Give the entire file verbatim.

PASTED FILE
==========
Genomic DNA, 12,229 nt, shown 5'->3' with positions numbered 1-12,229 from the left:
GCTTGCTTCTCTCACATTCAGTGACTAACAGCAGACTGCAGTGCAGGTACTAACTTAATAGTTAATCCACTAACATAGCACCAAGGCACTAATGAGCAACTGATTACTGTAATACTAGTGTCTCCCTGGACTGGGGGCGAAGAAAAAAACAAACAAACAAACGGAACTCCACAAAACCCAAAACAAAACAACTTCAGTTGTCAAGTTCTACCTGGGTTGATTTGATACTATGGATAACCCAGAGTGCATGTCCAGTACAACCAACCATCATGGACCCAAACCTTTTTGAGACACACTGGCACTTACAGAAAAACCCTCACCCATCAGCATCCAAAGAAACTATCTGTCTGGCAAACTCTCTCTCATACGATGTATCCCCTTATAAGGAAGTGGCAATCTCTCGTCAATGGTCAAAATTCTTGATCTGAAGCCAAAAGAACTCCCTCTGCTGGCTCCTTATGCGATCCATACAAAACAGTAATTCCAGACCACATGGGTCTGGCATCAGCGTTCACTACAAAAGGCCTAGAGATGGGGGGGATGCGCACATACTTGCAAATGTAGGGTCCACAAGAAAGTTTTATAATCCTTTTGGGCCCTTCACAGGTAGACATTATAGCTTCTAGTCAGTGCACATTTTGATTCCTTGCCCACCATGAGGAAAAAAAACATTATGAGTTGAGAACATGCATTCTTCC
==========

Genomic DNA, 12,229 nt, shown 5'->3' with positions numbered 1-12,229 from the left:
GCTTGCTTCTCTCACATTCAGTGACTAACAGCAGACTGCAGTGCAGGTACTAACTTAATAGTTAATCCACTAACATAGCACCAAGGCACTAATGAGCAACTGATTACTGTAATACTAGTGTCTCCCTGGACTGGGGGCGAAGAAAAAAACAAACAAACAAACGGAACTCCACAAAACCCAAAACAAAACAACTTCAGTTGTCAAGTTCTACCTGGGTTGATTTGATACTATGGATAACCCAGAGTGCATGTCCAGTACAACCAACCATCATGGACCCAAACCTTTTTGAGACACACTGGCACTTACAGAAAAACCCTCACCCATCAGCATCCAAAGAAACTATCTGTCTGGCAAACTCTCTCTCATACGATGTATCCCCTTATAAGGAAGTGGCAATCTCTCGTCAATGGTCAAAATTCTTGATCTGAAGCCAAAAGAACTCCCTCTGCTGGCTCCTTATGCGATCCATACAAAACAGTAATTCCAGACCACATGGGTCTGGCATCAGCGTTCACTACAAAAGGCCTAGAGATGGGGGGGATGCGCACATACTTGCAAATGTAGGGTCCACAAGAAAGTTTTATAATCCTTTTGGGCCCTTCACAGGTAGACATTATAGCTTCTAGTCAGTGCACATTTTGATTCCTTGCCCACCATGAGGAAAAAAAACATTATGAGTTGAGAACATGCATTCTTCC